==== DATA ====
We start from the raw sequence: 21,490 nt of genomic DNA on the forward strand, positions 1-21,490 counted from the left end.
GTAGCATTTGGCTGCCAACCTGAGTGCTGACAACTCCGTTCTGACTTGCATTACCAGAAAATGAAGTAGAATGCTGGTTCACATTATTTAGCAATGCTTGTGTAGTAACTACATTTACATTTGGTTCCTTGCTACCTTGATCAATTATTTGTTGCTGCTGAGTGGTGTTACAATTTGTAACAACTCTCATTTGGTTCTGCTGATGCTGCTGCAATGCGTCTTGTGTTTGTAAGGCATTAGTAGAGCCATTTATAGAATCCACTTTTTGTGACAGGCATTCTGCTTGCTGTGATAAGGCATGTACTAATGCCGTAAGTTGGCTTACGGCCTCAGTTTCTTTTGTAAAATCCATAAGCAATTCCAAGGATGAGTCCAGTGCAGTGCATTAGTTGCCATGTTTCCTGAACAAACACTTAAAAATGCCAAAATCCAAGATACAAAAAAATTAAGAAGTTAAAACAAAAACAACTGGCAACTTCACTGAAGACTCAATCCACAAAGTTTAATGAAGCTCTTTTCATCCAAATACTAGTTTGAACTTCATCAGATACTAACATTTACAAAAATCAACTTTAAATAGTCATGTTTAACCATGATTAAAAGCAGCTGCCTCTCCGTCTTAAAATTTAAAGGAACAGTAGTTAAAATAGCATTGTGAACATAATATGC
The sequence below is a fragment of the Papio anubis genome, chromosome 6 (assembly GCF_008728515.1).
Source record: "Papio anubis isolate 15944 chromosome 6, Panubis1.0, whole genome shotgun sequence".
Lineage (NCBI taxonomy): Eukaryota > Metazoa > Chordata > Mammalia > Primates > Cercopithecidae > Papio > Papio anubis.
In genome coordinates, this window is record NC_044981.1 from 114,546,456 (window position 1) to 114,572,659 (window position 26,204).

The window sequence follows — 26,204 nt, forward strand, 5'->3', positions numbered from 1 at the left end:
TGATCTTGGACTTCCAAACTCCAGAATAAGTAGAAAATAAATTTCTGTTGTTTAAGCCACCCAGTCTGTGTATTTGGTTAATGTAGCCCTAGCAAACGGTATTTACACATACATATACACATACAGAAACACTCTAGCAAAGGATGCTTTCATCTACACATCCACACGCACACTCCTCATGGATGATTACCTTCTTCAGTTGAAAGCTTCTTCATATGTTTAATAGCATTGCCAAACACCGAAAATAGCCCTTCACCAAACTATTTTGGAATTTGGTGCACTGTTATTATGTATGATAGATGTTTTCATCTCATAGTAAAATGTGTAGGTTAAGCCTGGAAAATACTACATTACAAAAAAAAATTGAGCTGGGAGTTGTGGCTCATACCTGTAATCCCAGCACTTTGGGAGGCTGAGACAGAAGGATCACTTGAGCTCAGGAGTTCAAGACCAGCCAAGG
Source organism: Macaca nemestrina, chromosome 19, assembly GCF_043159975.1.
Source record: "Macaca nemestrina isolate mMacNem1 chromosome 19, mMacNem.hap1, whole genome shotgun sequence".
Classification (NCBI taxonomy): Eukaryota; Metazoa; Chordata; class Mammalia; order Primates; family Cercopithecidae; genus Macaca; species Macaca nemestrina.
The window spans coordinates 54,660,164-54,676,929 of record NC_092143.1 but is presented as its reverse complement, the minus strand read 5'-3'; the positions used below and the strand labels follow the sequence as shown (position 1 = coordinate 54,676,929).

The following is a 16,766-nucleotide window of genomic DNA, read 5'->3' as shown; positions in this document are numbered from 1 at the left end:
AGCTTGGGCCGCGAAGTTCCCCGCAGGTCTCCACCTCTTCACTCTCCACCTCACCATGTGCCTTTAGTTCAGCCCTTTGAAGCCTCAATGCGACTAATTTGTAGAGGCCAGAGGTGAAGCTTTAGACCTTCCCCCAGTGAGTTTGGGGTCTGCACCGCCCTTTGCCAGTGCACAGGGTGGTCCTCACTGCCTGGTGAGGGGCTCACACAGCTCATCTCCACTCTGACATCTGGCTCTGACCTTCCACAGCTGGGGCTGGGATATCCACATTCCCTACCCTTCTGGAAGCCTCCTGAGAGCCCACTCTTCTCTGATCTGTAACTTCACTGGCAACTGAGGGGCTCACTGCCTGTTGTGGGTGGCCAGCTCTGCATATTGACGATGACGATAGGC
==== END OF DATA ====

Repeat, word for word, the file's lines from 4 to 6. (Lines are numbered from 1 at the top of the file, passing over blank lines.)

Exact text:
Source record: "Papio anubis isolate 15944 chromosome 6, Panubis1.0, whole genome shotgun sequence".
Lineage (NCBI taxonomy): Eukaryota > Metazoa > Chordata > Mammalia > Primates > Cercopithecidae > Papio > Papio anubis.
In genome coordinates, this window is record NC_044981.1 from 114,546,456 (window position 1) to 114,572,659 (window position 26,204).